It was a puzzle. Perhaps the attendant thought Jacob was too young for a gay bar and was protecting him. Or perhaps he thought Jacob, as a foreigner, might have come to the wrong place. Of course the sight of the two men just admitted, whose aspect was not ambiguous, would have cleared up Jacob’s misapprehensions, if he had been suffering from any. —Please, Jacob said in Czech, approaching the grille again, and gesturing along the path the men had just taken. —There’s room now?

The attendant answered rapidly and angrily, flicking a hand after the two men, as in dismissal. Jacob didn’t understand, and he expected that the man would yell at him in German if he asked him to repeat himself. He watched the attendant walk away, to the far end of the short corridor that was his province, and light a cigarette.

He couldn’t tell whether pressing his case had bettered or worsened it, but the attendant didn’t seem to object to his continuing to wait, so he took out his paperback. His eyes passed hollowly over the words.

At last there were shoes on the stairs again—louder this time, a clatter—and three young Czechs rushed down. The tallest, who had a comically long face and thin, sandy curls, seemed to be telling his companions a joke, which he himself laughed loudest at. “Dobrý vecer,” he saluted the attendant. There was something arch about the formality with which he spoke the greeting, and Jacob felt at once that he liked the young man. He drifted away from the wall he’d been leaning against, with the intention of slipping in behind the trio as soon as the attendant opened the grille. “Ahoj,” the tall, curly-haired man said to Jacob out of the corner of his mouth—now his voice was feline, and the greeting, sounding very much like the sailor’s hello in English, was a familiar one—to intimate that he had noticed Jacob’s approach.

The attendant had noticed it, too, and because Jacob didn’t want to take advantage of the young men’s entrée unless he was sure of their permission, and because he was put momentarily at a loss by the touch of proposal in the young man’s voice, he hesitated, and the attendant slammed the grille in his face with a clang.

“Hey,” Jacob said in English, startled into his own language.

“Are you American?” the tall young man asked through the grille. He had heavy-lidded, drowsy-looking eyes, but the rest of him seemed to be constantly in motion—turning, stretching, adjusting.


“Come and talk to us,” he offered.

“I’d like to,” Jacob answered. It seemed superfluous to say that he wasn’t certain of getting in.

The three young men checked their coats, the tall one spinning, as they did, a long commentary that seemed to touch on every detail of the transaction, even down to the numbers on their claim checks, which must have been funny or lucky, because the other men laughed when the tall one called the numbers out, but Jacob could detect nothing in the way of an appeal to the attendant on his behalf, and soon the three turned the corner, out of sight, the tall one acknowledging Jacob’s predicament by no more than a wistful half wave, his hand at waist level behind him.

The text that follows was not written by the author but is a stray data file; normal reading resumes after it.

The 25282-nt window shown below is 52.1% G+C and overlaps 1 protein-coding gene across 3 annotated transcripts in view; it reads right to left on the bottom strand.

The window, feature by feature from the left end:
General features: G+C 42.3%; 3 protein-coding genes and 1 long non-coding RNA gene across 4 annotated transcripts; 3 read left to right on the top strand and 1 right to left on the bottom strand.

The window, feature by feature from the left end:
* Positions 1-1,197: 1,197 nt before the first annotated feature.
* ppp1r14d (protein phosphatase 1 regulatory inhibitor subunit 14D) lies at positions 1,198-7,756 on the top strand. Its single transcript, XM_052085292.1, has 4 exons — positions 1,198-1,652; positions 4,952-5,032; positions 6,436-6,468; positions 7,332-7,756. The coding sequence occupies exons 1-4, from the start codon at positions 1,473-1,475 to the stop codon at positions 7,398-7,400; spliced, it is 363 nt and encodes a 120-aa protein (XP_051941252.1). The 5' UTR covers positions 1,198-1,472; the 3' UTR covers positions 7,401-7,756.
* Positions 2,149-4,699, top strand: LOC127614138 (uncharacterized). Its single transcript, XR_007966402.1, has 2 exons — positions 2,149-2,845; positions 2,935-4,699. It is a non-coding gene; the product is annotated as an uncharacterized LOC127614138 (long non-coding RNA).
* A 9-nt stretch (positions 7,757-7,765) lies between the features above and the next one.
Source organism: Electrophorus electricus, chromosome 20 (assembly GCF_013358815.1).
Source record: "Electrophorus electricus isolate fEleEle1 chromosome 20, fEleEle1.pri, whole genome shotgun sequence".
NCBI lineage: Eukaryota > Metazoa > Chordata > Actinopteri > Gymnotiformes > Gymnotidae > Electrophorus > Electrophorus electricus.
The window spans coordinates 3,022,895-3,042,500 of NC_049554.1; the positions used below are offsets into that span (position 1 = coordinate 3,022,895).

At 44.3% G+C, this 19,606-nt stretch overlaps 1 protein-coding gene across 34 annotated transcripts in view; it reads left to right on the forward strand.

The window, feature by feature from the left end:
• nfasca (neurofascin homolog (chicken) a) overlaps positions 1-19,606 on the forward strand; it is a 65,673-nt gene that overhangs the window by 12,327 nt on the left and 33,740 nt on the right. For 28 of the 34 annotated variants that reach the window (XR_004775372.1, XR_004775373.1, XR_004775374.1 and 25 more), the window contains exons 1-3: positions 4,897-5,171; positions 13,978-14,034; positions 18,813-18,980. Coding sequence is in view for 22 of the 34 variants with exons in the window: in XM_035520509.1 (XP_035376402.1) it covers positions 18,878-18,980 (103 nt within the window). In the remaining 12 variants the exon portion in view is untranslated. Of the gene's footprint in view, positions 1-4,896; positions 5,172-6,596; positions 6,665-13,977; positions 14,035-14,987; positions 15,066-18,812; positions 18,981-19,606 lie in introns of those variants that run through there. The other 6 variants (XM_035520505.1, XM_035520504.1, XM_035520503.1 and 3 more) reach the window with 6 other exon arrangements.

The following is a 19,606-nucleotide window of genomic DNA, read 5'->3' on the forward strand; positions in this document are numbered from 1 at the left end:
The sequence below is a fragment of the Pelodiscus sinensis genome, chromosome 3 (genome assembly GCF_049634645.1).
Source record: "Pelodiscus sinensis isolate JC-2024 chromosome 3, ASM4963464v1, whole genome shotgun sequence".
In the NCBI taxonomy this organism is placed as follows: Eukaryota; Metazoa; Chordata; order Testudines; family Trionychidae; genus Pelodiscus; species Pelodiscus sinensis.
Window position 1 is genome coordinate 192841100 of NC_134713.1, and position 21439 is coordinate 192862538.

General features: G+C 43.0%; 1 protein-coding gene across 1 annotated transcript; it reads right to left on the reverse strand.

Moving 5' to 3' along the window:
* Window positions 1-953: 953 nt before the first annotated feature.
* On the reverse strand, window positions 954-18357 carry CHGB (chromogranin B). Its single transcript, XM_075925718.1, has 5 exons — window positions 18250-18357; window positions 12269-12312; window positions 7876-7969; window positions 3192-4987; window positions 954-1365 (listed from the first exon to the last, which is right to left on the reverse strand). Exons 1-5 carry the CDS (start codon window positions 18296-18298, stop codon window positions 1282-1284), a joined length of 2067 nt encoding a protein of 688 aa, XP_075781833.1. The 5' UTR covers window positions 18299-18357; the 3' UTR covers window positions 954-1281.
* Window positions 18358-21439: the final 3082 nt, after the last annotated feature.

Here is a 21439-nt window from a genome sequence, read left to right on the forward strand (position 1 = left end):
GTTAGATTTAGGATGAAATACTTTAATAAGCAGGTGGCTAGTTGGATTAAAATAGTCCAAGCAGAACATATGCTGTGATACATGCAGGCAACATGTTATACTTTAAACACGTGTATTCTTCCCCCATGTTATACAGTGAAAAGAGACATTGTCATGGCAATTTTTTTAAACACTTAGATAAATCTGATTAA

Jacob paced back and forth, then looked up the stairs that led to the street, deliberating. Unexpectedly, at this moment, the attendant whistled at him, as if he were a horse or a dog, unlocked the grille, and said, in English, “Please.”

He quickly stepped inside. The attendant extended his hand for his coat, smiling with a perfect falsity, and Jacob surrendered it. Sometimes Jacob had a hateful capacity to go along. He paid the two crowns and took his claim check. The attendant had no shyness about meeting his gaze. Jacob wondered what he would have to do later on, to get his coat back.

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Customer Reviews

Average Rating 2.5
( 5 )
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Sort by: Showing all of 5 Customer Reviews
  • Anonymous

    Posted September 1, 2013

    I am struggling with this book. Am not halfway through, waiting

    I am struggling with this book. Am not halfway through, waiting for it to get is so darn boring. The plot is blah. The characters are blah. Even the historical aspect is blah. 

    1 out of 3 people found this review helpful.

    Was this review helpful? Yes  No   Report this review
  • Anonymous

    Posted October 13, 2014

    This was the novel of the year, and has been called that right a

    This was the novel of the year, and has been called that right across the board by the top reviewers. Some comments here are totally off the wall. Google it or else go to that other large online bookseller to see all the reasons why. But here's one: it makes you feel 22 again.

    Was this review helpful? Yes  No   Report this review
  • Posted October 3, 2013

    more from this reviewer

    Author, forgive me

    Fortunately, this author will not depend me for success. I read about 40 pages of this book and wondered why this guy was so boring.

    Perhaps it's a generational thing, could I be too old to find interest in finding a young American go bar hopping through old Europe?

    I found the book grindingly boring.

    0 out of 1 people found this review helpful.

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  • Anonymous

    Posted March 29, 2014

    No text was provided for this review.

  • Anonymous

    Posted October 5, 2013

    No text was provided for this review.